Universities Partner to Study Antimicrobial Use in Food Animal Production

Researchers from Kansas State University (K-State) and the University of Minnesota have partnered with the FDA’s Center for Veterinary Medicine (FDA-CVM) and food animal industries to evaluate the systems used for collecting and evaluating antimicrobial use data in food animal production. This includes U.S. beef feedlot, dairy, swine, turkey and chicken production settings, according to a release from K-State. The project is largely funded by the FDA-CVM.

In addition, the researchers are collaborating with the USDA’s Center for Epidemiology and Animal Health as they develop their data systems. The research has been published in a special issue of Zoonoses and Public Health, an international journal that publishes “integrated and global approaches to disease transmission and public health at the interface of human and animal health,” the release notes.

The K-State team is leading the research for beef feedlots and diary, including Dr. Mike Apley, professor of production medicine at the university’s College of Veterinary Medicine (CVM), Dr. Brian Lubbers, associate professor of diagnostic medicine and pathobiology at the CVM, and former graduate students Nora Schrag and Katie Hope, who are now both K-State doctoral graduates in pathobiology.

At the University of Minnesota, researchers include Dr. Sandra Godden, professor in the department of veterinary population medicine, focusing on dairy cattle, and Dr. Randall Singer, professor of epidemiology at the university’s College of Veterinary Medicine’s (CVM) department of veterinary and biological sciences, who is focusing on poultry. Dr. Peter Davies, professor in the CVM’s Department of Veterinary Population, led the swine project.

The underlying goal of each project is to preserve the ability to use effective antimicrobials to treat disease for both humans and animals, the release says. The researchers say it is important to fully understand current antimicrobial use to better understand the future of antimicrobial use in animal agriculture. Food animal producers and veterinarians can also benefit from knowing how their current antimicrobial use compares to that of their peers. To do so, these goals require systems that are capable of gathering data from varying record systems, standardizing it and reporting the data in a meaningful way, the release continues.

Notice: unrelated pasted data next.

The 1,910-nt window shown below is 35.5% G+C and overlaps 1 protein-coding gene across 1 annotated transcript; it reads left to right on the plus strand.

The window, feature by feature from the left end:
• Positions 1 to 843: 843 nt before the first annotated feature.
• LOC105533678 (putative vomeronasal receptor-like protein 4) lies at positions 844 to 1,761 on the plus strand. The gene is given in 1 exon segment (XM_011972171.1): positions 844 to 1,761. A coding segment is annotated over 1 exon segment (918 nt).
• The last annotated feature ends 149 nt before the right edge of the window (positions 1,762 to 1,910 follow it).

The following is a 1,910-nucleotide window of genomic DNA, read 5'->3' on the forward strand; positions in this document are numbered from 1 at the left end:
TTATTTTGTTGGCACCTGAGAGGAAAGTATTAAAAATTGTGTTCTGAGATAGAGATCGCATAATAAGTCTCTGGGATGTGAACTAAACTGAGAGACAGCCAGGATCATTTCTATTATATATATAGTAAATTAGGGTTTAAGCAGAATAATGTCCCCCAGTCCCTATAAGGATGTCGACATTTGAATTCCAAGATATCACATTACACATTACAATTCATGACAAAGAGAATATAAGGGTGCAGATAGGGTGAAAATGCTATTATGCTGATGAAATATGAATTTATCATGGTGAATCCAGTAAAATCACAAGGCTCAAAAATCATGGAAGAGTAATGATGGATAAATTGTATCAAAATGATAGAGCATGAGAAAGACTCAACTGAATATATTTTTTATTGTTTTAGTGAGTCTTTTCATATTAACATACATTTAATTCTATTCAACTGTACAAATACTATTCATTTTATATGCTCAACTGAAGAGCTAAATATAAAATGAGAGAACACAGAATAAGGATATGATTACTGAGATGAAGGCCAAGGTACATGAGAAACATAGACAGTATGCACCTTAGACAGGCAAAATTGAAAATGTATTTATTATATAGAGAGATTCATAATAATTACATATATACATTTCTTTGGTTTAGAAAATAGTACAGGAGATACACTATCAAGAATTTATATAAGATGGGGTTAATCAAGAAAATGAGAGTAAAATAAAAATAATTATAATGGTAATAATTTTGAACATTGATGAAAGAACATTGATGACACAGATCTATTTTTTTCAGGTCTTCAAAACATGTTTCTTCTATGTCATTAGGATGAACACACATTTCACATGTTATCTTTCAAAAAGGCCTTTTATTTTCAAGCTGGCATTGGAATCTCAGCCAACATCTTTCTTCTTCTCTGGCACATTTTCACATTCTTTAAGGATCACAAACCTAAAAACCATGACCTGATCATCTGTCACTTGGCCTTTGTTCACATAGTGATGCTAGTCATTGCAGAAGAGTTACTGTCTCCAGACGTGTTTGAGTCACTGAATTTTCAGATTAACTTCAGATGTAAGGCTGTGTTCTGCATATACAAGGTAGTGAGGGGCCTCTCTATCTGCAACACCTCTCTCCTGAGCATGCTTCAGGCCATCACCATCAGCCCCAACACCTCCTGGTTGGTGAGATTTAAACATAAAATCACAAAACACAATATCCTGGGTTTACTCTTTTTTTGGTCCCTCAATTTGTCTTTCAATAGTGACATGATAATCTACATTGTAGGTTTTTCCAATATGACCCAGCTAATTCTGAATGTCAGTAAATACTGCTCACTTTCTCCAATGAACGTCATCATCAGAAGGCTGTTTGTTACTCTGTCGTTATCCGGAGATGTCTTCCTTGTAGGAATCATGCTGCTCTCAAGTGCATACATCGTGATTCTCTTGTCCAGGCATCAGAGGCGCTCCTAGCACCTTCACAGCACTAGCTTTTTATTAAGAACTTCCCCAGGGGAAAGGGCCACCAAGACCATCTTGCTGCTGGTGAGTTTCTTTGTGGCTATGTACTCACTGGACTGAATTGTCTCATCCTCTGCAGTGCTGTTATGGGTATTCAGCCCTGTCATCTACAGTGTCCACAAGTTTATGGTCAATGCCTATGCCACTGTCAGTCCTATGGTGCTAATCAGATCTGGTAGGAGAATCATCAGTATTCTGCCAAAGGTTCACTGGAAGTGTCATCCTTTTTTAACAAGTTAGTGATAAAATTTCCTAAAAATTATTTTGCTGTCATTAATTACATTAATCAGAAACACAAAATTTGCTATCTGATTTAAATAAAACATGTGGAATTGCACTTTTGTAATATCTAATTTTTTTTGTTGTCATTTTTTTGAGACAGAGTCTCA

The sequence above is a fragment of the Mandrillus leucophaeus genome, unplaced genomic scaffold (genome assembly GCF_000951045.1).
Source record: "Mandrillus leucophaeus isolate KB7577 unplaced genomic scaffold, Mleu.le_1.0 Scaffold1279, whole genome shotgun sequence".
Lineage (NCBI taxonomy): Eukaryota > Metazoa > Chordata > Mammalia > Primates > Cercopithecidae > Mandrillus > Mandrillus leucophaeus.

"One of the key components of antibiotic stewardship is understanding how we are using the antimicrobials in comparison to others," says Dr. Apley, the principal investigator for K-State's portion of the project, in the release. "In our papers, you will find an emphasis on the effect of how we choose to report and evaluate antimicrobial use data, as well as the unique aspects of each food animal production system and how they require different approaches to data collection and analysis."

The scope of the monitoring in each project varies, from approximately 90% of the chicken industry, represented in Dr. Singers' data, to convenience samples involving 22 beef feedlots and 29 dairies.

Dr. Apley says producers and veterinarians were key to success of the projects. Each producer received a confidential benchmark report comparing their antimicrobial use to the other participants. The reports and papers separate antibiotics by class and present them in relation to the animal populations from which the data were derived, the release says.

The beef feedlot and dairy papers are pilot projects that will help inform the structure of systems designed to describe antibiotic use in a manner that supports antibiotic stewardship.

"The projects would not have been possible without our collaborating beef feedlot and dairy producers," Dr. Apley says in the release. "The ability of these producers to combine their own expertise with their veterinarian's in applying the data to their specific circumstances is a focus of our work. Their feedback on what is useful will shape our future efforts."

Dr. Apley is a current member of the Presidential Advisory Council for Combating Antibiotic-Resistant Bacteria, a council that Drs. Singer and Davis have previously served on. Collecting antimicrobial use data is one of the areas of focus in the most recent council report, which can be accessed at hhs.gov/ash/advisory-committees/paccarb/index.html.


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